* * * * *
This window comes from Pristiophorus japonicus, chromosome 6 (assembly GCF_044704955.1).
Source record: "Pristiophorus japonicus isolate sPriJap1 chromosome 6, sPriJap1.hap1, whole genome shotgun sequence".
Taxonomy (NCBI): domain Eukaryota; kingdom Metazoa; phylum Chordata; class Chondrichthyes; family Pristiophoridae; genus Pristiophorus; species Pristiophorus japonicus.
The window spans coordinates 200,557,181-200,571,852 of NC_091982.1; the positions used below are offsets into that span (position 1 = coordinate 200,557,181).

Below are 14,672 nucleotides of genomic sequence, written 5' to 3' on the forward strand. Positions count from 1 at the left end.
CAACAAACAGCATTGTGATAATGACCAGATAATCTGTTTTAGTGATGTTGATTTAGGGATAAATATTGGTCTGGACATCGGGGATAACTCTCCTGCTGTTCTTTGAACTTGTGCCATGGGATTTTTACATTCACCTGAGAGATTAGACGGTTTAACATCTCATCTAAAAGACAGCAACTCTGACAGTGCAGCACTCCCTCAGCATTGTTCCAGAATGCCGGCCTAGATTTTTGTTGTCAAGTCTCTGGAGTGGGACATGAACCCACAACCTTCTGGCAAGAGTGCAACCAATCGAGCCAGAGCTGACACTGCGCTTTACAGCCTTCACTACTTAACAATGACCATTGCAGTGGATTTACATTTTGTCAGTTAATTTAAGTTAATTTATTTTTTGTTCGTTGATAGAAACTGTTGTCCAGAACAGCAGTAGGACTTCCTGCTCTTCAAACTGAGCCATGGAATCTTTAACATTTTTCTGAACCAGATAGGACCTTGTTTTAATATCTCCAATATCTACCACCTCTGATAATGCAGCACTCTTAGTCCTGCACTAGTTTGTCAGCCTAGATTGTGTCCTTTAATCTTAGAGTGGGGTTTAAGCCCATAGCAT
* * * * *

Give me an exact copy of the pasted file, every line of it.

This window comes from Pristiophorus japonicus, chromosome 6 (assembly GCF_044704955.1).
Source record: "Pristiophorus japonicus isolate sPriJap1 chromosome 6, sPriJap1.hap1, whole genome shotgun sequence".
Taxonomy (NCBI): domain Eukaryota; kingdom Metazoa; phylum Chordata; class Chondrichthyes; family Pristiophoridae; genus Pristiophorus; species Pristiophorus japonicus.
The window spans coordinates 200,557,181-200,571,852 of NC_091982.1; the positions used below are offsets into that span (position 1 = coordinate 200,557,181).

Below are 14,672 nucleotides of genomic sequence, written 5' to 3' on the forward strand. Positions count from 1 at the left end.
CAACAAACAGCATTGTGATAATGACCAGATAATCTGTTTTAGTGATGTTGATTTAGGGATAAATATTGGTCTGGACATCGGGGATAACTCTCCTGCTGTTCTTTGAACTTGTGCCATGGGATTTTTACATTCACCTGAGAGATTAGACGGTTTAACATCTCATCTAAAAGACAGCAACTCTGACAGTGCAGCACTCCCTCAGCATTGTTCCAGAATGCCGGCCTAGATTTTTGTTGTCAAGTCTCTGGAGTGGGACATGAACCCACAACCTTCTGGCAAGAGTGCAACCAATCGAGCCAGAGCTGACACTGCGCTTTACAGCCTTCACTACTTAACAATGACCATTGCAGTGGATTTACATTTTGTCAGTTAATTTAAGTTAATTTATTTTTTGTTCGTTGATAGAAACTGTTGTCCAGAACAGCAGTAGGACTTCCTGCTCTTCAAACTGAGCCATGGAATCTTTAACATTTTTCTGAACCAGATAGGACCTTGTTTTAATATCTCCAATATCTACCACCTCTGATAATGCAGCACTCTTAGTCCTGCACTAGTTTGTCAGCCTAGATTGTGTCCTTTAATCTTAGAGTGGGGTTTAAGCCCATAGCAT